Do men have better spatial intelligence? Nurture 1, nature 0

…would the difference persist in a world of educational and professional equality? Or—if women ruled?

Researchers administered four-piece jigsaw puzzles to nearly 1,300 members of two closely related tribes in Northeast India with little to no experience with such puzzles. The twist: One tribe, the Khasi, was matrilineal: Property descends through the youngest daughter and men are forbidden to own land. The other, the Karbi, is patrilineal.

Participants were offered about a quarter of a day’s wage if they could solve the puzzle quickly.

In the patrilineal tribe, men were 36% faster at solving the puzzle, on average (42.3 seconds versus 57.2 seconds). But there was no statistical difference in the matrilineal society. Men finished in 32.1 seconds, women in 35.4 seconds.

In the patrilineal society, men attended school longer than women; the researchers chalked up one-third of the gendered performance difference to that fact. But culture, they said, also appeared to play a strong role.

From the WSJ Ideas blog, which has become one of my new favorites to follow.

Side note 1: Jeannie took our niece to buy a toy. The boys aisle was full of mechanical building things and Lego and science stuff (plus lots of guns). The girls aisle, which was a blinding Barbie pink, had none of these things. At one point she spotted the word science on a box. Leaning in, the science of beauty and make-up. *Sigh*

Side note 2: I’ve used jigsaw puzzles on surveys in Liberia and Ethiopia and Uganda, mainly because I’m completed fascinated that even 6-piece puzzles seem to be very, very difficult for people who have never seen them before. Even highly educated surveyors and staff. So I have no idea what they measure, which is partly why I’ve kept using them. To be continued…

7 thoughts on “Do men have better spatial intelligence? Nurture 1, nature 0

  1. While I recognize the conclusion we *want* to come from this study, in one village men are better and in the other village (where women have the property rights) there is no difference, despite them having “more” rights than men. If one were to extrapolate from that without any bias (and ignoring any of a million other possibilities explaining this effect, or other rights that women are missing) I would think that our conclusion should actually be that men are better. My point is not so much that conclusion, but more that stating nurture wins is a bit of a jump. If the study found that men were better in both villages, I feel we would be much more hesitant to claim a natural victory.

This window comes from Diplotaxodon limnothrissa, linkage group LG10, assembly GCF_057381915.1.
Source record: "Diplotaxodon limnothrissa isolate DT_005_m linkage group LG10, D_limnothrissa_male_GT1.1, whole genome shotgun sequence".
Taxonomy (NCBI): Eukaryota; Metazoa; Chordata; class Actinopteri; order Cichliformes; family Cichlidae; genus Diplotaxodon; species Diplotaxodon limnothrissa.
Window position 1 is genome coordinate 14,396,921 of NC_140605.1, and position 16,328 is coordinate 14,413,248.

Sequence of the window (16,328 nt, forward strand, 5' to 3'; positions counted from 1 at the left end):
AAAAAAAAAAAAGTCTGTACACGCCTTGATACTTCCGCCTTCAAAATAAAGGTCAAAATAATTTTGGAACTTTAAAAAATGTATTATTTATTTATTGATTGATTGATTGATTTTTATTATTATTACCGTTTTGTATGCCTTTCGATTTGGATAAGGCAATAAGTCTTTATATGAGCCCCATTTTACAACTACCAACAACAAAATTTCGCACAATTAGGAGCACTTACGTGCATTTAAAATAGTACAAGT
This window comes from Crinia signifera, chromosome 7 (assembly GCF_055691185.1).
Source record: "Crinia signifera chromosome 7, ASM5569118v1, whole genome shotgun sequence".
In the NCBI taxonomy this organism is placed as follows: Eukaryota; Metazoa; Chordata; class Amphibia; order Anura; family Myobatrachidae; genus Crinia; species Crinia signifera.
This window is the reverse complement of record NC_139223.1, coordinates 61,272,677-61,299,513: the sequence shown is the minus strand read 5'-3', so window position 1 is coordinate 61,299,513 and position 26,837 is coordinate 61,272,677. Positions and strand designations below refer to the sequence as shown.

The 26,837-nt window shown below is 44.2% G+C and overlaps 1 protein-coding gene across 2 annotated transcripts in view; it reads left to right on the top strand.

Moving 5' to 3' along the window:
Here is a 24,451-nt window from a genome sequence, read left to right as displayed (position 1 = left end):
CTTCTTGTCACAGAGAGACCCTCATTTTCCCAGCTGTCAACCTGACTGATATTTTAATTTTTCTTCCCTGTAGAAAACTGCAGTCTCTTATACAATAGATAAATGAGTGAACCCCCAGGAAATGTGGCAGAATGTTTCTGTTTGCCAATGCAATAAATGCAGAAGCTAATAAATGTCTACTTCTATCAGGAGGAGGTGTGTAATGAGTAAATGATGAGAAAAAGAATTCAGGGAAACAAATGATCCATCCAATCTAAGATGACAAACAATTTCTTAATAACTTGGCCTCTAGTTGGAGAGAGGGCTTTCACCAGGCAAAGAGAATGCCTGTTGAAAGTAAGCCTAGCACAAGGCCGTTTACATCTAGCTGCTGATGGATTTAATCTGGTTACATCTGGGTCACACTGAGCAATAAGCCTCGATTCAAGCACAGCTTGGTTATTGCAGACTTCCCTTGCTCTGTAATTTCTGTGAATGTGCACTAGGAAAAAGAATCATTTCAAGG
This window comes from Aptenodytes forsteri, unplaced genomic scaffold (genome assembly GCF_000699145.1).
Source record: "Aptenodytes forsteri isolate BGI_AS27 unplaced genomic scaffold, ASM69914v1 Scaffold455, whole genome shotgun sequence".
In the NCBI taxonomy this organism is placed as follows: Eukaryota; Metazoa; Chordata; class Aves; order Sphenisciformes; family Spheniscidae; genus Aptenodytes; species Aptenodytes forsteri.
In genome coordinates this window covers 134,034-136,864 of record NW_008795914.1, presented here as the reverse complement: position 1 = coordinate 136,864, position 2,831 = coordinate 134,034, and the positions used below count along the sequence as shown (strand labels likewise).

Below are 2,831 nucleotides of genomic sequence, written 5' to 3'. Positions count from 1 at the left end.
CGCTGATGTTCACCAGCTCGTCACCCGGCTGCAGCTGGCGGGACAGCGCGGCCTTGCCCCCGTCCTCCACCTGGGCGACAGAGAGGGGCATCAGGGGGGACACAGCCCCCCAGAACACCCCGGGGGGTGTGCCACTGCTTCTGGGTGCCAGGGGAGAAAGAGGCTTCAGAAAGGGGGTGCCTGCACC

2. Oh my!

    Is this not another instance of “The statistical error that never seems to stop”?

    After all the interesting contrast here is not between men and women in either tribe but the difference in those contrasts across tribes. That is, we want to explain changes in gender difference related to different nurtures.

    Moreover, this says nothing about nature since, presumably, genetic differences across genders are the same across tribes. To identify the effect of nature one would need to operate on a man, or woman, to change his genes to the opposite sex holding everything else constant.

    What we can conclude is that, defining patrilineal as control, there is a significant difference among genders in control, and no significant difference among genders in treatment.

    Assuming no fixed effects, we might then test the difference in differences, but I guess that will be insignificant.

    And if there are fixed effects by tribe, then we don’t know whether it is some latent heterogeneity across tribes that is both affecting differences and the choice btw patrilineal and matrilineal.

  3. Actually, under any plausible model of spatial intelligence development that depends on the observed factors, men are have an inborn advantage: either they “overcome” the disadvantage of being the unpropertied sex in the matrilineal society, or they gain more from favoritism.

    If, on the other hand, the results had been mirror-imaged for the matrilineal society – as I assumed they would have been from the headline – then this reasoning would go through.

  4. Why would spatial reasoning be biased towards one gender? Both sexes would need to be aware of their spatial environment in order to survive and prosper given their respective hunter/gatherer roles. A better test would be to differentiate between hunting/fighting spatial-reasoning skills and finding/retrieving spatial skills to see if there is a sex bias towards one type of spatial reasoning or another.

  5. When my daughter was about four years old, I bought her an electric train set, of a size suitable for her fingers. She was kinda’ interested. Whenever someone came along giving her a soft toy, the train was immediately forgotten!

    Was I worried? No.

  6. One concern about this research program is that is is part of a series of comparisons that the authors are making, and one wonders whether significance levels generally are being adjusted for “we measured 57 outcomes, and here is the comparison between one of them, and the other 56 we’ll present later”. Presumably they are choosing the most large and splashy differences now, and will never get around to presenting the outcomes where there were no differences.

  7. To accurately conduct any of the above-referenced studies it would be necessary to correlate the average intelligence of the male versus female participants. Absent such a crucial ‘control,’ the results are necessarily suspect.